FIG. 5A is a block diagram illustrating how the data elements of an instruction ultimately arrive at an execution unit according to one embodiment of the present invention. FIG. 5A is an expanded exemplary view of the execution unit 360 i shown in FIG. 3. In FIG. 5A, the execution unit circuitry is shown as a exemplary pipeline of pre-operation circuitry 562, operation circuitry 564, and post-operation circuitry 566. Execution control information for a single execution flow arriving from the decoder sets up the execution circuitry. One or more operands enter the execution unit and cascade from the pre-operation circuitry to the post operation circuitry where the completed operation creates a result value. The operation selector code can alter the execution flow at various points in the cascade so that the execution unit can produce the requested operation on the operands.
By way of example, FIG. 5B is a block diagram illustrating the operation selector code controlling the execution flow of a compare (CMP) operation according to one embodiment of the present invention. More specifically, FIG. 5B shows how the operation selector code can control both the pre-execution circuitry and the post-execution circuitry.
One skilled in the art will appreciate that each comparison relationship has one or more synonymous relationships. For example, a relationship phrased as “A is-greater-than B” might also be phrased as “A is-not-less-than-or-equal-to B” or “B is-less-than A.” Thus, a compare-greater-or-equal relationship can also be performed by reversing the operands and using a compare-less-than relationship. Using this method, some comparison operations can be further collapsed in a single execution flow running in an execution unit.
In the embodiment depicted in FIG. 5B, the execution unit 360 i performs calculations on 8-bit values, and in this case is executing an instruction implementing the comparison for the source code statement:
The execution unit receives the execution control information for the class of compare operations 510, the operation selector code for the compare-greater-or-equal relationship 505, the first operand 515, and the second operand 520. The first operand (A) is an 8-bit value set to binary 15. The second operand is an 8-bit value set to binary 27.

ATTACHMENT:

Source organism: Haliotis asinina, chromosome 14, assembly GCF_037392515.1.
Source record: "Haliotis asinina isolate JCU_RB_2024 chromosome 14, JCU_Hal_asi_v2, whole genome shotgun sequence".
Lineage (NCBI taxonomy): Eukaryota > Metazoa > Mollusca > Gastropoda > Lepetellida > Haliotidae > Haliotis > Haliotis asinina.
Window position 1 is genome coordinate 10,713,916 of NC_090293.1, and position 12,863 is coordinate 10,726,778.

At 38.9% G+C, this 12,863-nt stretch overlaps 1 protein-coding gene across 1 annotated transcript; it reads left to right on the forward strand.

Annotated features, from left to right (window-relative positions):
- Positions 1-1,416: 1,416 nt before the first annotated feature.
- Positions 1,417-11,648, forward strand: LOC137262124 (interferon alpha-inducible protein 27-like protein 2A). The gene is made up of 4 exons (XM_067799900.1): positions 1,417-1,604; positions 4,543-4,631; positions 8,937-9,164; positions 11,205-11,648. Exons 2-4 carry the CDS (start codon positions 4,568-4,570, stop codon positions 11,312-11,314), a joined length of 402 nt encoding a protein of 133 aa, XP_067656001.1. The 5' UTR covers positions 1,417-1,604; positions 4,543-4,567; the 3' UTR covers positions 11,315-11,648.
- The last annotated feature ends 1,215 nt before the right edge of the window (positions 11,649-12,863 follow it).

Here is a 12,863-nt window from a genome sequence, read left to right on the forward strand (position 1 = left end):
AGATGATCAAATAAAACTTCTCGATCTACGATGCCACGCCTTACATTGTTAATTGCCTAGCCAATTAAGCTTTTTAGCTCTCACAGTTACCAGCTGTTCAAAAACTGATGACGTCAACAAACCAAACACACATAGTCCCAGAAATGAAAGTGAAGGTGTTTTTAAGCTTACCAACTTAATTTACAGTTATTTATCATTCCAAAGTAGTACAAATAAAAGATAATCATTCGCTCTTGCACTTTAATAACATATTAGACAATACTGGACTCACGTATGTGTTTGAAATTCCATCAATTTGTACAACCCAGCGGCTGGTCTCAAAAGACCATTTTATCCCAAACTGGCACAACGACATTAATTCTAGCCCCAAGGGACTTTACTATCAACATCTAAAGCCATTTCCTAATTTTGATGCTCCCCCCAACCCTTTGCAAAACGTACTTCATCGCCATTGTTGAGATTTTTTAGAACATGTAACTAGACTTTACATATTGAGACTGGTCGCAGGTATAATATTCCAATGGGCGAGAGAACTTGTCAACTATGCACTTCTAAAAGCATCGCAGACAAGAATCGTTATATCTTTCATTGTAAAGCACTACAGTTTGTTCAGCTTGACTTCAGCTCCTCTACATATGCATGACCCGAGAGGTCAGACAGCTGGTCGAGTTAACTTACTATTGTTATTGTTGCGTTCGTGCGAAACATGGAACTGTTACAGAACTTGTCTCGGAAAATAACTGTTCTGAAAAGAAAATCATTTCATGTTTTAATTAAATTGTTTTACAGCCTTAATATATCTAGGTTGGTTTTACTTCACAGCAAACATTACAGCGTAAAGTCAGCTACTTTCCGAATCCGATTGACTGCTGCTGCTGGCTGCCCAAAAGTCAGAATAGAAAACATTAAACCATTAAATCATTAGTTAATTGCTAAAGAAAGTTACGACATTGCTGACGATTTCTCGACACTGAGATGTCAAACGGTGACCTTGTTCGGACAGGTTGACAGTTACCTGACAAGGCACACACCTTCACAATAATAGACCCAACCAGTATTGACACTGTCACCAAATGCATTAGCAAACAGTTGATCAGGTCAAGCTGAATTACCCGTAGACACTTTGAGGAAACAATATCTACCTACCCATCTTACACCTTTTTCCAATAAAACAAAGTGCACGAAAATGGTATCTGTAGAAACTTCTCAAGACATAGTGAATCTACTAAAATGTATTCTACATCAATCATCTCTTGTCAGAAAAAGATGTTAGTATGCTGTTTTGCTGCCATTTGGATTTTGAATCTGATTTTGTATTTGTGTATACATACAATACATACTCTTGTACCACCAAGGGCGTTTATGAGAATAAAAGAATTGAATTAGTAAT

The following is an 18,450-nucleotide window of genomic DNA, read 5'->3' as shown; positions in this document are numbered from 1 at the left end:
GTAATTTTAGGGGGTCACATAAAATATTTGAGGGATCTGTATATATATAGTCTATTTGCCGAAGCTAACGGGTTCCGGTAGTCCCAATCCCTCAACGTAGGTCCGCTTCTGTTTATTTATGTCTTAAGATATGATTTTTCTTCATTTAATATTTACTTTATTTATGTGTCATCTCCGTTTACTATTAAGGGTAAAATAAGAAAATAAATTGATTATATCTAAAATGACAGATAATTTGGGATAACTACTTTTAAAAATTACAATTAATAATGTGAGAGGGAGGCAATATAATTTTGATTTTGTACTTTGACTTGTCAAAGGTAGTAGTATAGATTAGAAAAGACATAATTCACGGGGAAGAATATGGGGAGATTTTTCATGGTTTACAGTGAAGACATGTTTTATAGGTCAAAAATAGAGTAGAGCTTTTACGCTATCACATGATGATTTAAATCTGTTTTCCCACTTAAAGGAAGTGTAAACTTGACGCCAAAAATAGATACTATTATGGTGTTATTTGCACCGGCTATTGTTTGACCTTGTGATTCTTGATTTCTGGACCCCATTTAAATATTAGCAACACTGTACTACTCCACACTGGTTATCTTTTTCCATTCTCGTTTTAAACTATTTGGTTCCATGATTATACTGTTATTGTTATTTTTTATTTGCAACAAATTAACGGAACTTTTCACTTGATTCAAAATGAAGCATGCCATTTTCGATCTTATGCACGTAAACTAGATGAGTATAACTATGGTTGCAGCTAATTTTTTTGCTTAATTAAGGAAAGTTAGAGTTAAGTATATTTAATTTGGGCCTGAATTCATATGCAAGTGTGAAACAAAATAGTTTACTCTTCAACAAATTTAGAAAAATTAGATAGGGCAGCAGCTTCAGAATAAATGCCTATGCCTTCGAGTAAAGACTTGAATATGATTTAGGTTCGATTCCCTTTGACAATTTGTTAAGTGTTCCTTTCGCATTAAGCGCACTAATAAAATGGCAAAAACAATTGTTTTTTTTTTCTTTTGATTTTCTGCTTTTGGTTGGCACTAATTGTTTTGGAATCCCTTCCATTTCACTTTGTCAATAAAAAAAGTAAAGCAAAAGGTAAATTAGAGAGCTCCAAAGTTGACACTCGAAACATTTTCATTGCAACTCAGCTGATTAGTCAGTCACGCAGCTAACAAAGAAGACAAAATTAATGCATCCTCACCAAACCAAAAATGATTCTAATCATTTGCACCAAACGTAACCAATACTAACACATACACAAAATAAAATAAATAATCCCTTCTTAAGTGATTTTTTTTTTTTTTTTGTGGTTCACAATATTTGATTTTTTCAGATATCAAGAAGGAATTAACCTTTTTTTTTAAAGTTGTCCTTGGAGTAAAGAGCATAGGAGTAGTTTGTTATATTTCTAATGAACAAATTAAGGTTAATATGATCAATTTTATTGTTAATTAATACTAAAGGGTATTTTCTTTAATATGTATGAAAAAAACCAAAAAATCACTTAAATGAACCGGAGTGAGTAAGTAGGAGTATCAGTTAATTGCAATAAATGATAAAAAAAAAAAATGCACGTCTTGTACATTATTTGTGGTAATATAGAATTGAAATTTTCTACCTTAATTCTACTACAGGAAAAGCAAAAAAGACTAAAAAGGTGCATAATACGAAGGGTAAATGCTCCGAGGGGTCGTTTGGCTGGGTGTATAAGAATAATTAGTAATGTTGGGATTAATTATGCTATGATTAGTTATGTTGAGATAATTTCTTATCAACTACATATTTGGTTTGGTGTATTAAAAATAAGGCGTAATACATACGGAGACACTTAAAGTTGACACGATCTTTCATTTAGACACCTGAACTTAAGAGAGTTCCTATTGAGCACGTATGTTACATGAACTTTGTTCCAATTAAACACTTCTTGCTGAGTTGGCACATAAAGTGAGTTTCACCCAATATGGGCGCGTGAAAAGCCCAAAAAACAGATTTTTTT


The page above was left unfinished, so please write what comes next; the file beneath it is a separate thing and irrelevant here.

As described above, the compare-greater-or-equal relationship can also be performed by reversing the operands and using a compare-less-than relationship. One method for determine a compare-less-then relationship is to subtract the first value from the second value and examine the result. If the result is a positive number then the first value was the lesser of the two. If the result is negative, then the first value was greater than the second. Thus, in the example shown in FIG. 5B, the operator selector code causes the pre-execution circuitry 562 to switch the two operands before supplying them to the operation circuitry 564. Because the operands have been switched, the operation circuitry 564 ends up subtracting the second operand from the first operand in the to obtain an intermediate result. Next, the operation selector code causes the post-operation circuitry 566 to interpret the intermediate value into a result value. In this embodiment, the logical value of “TRUE” is represented by setting all bits of the result to “1” (i.e. “11111111”) and a logical value of “FALSE” is represented by binary zero (i.e. “00000000”). Thus, the post-operation circuitry would examine the intermediate value and set the result value to “00000000” which, in this processor, indicates that the relationship is “FALSE”. Naturally, in computer architectures which use other values to indicate “FALSE”, the post-operation circuitry can be altered by the operation selector code to output the appropriate value.
While this example is presented using 8-bit values so that the invention may be clearly understood, one skilled in the art will recognize that this technique applies to execution units using operands of any size and/or on packed data operands (floating point or integer).